A front-on view of the male as he emerges next to the female, who is seen in a side view.

The remaining female bee (the 2nd to emerge) has warmed up enough to start walking away from the male, but as visible in this three-quarters view from behind showing her thorax, abdomen, wings, and two back legs, she is is still caked in dirt.

A closeup of the male (3rd bee to emerge) as he sticks partway up out of a hole, showing his white and black leg hairs, his yellow facial markings, the tawny hair on his thorax, and his big shiny black eyes.

After all that fuss, he seemed to think better of coming all the way out, and he retreated.


The male from the previous photo has retreated back a little further into the hole, giving a view of his head from below and showing off a tuft of orange-ish hairs between his eyes and a flat row of white hairs extending downward from his black mandibles.

The male from the previous photo has retreated further into his hole, now with only his head and the tip of one from leg visible above the mossy ground.

The male from the previous photo has retreated all the way into his hole, with only one one antenna poking out and a tiny sliver of his eye visible about 1/4" into the hole.

Though many male bees don’t have a reputation for hanging out in nests, these males regularly take refuge in last year’s nest holes.


Two yellow-faced Anthophora males show their faces at the entrances to their holes in the ground, about 2" apart.

Found yellow male Anthophora faces are visible in four holes in a sandy-colored dirt slope.

Each morning, they poke their heads back out, slowly inching back into the sun to warm up. Sometimes they’re glistening with dew.


A male Anthophora pokes his head and thorax out from a little patch of dirt and moss between large gray stones in a wall.

 A three-quarters view of a male Anthophora in a little dirt hollow, showing beads of dew on a big compound eye and on the hair on his thorax.

Two male Anthophora poke awkwardly halfway out of their holes in a damp dirt slope colored in yellow, green, and reddish-brown moss. A third male Anthophora is tucked into his hole, which just the top of his hairy gray thorax, the tops of his big compound eyes, and his antennae (each with its yellow spot) visible poking up.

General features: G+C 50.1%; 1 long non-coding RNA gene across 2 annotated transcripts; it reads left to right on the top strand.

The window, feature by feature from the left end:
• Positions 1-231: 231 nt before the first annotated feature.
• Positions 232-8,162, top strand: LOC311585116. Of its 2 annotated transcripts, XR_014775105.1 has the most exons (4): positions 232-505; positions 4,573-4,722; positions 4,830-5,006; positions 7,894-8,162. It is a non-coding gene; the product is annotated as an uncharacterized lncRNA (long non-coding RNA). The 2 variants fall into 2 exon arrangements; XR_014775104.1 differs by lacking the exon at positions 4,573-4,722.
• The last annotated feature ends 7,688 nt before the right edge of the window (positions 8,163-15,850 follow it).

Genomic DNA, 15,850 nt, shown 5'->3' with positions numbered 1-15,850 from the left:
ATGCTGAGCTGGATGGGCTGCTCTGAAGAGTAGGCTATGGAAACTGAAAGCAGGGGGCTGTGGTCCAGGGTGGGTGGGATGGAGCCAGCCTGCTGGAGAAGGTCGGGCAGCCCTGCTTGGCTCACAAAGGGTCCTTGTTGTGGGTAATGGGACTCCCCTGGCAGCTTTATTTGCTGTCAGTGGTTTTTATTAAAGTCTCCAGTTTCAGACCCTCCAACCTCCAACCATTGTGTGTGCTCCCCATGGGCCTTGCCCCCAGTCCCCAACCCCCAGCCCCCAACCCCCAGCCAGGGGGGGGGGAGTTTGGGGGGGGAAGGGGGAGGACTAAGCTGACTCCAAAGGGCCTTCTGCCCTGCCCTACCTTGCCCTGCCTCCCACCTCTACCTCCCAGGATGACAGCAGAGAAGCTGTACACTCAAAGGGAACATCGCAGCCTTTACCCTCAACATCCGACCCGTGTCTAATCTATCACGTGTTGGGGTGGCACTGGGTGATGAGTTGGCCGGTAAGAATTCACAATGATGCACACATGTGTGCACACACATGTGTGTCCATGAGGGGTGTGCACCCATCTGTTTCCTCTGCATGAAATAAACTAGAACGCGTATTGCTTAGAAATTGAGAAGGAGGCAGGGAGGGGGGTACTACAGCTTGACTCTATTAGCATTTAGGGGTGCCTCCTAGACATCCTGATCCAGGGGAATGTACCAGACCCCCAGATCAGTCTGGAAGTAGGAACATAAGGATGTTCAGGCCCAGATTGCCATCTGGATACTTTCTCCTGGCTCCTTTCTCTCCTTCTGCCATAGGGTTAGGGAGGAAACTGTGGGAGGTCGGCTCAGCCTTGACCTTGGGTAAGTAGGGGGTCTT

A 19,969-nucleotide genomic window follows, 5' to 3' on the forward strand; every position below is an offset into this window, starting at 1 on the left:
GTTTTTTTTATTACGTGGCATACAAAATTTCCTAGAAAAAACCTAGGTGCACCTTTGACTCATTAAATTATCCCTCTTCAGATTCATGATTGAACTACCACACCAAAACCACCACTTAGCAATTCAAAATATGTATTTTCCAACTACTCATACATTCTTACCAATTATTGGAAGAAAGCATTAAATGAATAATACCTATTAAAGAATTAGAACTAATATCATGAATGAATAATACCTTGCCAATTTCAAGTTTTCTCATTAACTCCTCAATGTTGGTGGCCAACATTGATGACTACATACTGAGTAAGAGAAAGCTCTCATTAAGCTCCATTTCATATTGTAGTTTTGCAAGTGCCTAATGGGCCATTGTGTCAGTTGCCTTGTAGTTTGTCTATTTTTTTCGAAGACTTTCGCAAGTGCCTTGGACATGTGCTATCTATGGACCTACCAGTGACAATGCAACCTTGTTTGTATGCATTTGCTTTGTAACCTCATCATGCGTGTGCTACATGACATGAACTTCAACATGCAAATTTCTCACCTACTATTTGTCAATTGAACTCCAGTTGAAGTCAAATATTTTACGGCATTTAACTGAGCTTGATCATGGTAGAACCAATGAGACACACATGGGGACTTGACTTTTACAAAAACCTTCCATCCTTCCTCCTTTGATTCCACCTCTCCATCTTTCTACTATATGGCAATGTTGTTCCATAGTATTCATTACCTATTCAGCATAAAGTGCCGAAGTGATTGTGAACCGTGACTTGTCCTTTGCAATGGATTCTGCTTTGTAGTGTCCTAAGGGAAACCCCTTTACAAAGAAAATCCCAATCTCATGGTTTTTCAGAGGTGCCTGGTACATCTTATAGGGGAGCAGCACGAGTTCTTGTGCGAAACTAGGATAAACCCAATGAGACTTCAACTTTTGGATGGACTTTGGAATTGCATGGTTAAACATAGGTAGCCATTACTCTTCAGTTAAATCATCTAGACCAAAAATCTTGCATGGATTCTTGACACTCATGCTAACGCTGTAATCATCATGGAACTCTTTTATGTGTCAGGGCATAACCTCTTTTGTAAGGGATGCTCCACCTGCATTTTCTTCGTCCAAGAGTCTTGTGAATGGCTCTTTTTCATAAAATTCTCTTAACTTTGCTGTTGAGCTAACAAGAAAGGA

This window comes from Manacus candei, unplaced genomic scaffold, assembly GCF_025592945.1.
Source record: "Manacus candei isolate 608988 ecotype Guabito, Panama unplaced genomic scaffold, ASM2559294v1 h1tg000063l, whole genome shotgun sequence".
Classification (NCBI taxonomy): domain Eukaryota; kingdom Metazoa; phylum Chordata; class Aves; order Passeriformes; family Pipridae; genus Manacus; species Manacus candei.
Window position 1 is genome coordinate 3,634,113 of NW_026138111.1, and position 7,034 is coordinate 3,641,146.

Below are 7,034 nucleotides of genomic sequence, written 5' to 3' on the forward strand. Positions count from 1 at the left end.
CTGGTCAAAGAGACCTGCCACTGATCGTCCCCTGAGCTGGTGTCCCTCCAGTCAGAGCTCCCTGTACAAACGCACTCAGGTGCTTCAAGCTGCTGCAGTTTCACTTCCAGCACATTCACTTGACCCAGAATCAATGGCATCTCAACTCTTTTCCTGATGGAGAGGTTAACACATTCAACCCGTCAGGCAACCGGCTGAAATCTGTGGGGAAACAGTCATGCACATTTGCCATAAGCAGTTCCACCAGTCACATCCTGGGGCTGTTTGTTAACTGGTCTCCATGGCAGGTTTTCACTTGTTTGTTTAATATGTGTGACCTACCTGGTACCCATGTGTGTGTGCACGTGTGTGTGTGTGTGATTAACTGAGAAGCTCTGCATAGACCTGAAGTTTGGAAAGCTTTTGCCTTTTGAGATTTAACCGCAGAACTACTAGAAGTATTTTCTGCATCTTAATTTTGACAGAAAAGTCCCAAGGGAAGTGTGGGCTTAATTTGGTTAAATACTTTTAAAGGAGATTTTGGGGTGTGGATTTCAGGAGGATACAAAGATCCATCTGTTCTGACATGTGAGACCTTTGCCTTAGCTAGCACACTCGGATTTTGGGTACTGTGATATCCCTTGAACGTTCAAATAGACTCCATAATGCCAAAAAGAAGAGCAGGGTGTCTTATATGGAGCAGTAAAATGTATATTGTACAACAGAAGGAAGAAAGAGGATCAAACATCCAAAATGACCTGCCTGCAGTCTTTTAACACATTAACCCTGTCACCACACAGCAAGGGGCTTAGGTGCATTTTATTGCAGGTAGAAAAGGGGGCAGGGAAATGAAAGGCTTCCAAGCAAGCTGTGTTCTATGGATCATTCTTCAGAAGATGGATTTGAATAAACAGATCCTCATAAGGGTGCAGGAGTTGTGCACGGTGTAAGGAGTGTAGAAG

A closeup of one of the big compound eyes of a male Anthophora. A bead of water on the eye acts as a magnifier, making the hexagonal grid of individual ommatidia (compound eye parts) visible.

Males seem to mostly wait for females near a nest aggregation, either buzzing wildly around or sunbathing next to a hole.


A back view of a male Anthophora sitting on a slope of dirt, moss , and pebbles with his shaggy white legs out to the sides. A large hole is just above him to the right and a 3/8" round nest hole is an inch away to the bottom left.

I’ve rarely managed to see or take pictures of Anthophora mating. Males of some digger bee species are known for aggressively seeking emerging females, sometimes fighting each other in big groups or digging down to meet a female who hasn’t yet broken the surface. The behavior I’ve seen is less intense; sometimes they seem oblivious to a newly emerging female just a few feet away. A flying male will sometimes buzz a sunbather or a pair of males will have a quick aerial dogfight. Here’s one of the few photographable male tussles I’ve seen:


A blurry picture of two Anthophora males on their sides on light-colored dirt, one grabbing the other from the back.

The same two fighting male Anthophora as in the previous picture, this time seen from the back.

The females are a different story; they do some dramatic grappling with each other that would be at home in a wrestling ring–if wrestlers could also fly. But that’s a story for another blog post.


For other readers in the Seattle area, have you noticed Anthophora (or its mountain digger bee cousin, Habropoda) in your neighborhoods? Let us know, and look out for them across WA. You can find range maps on Discover Life (for expert-vetted observations) and iNaturalist (for citizen science observations.)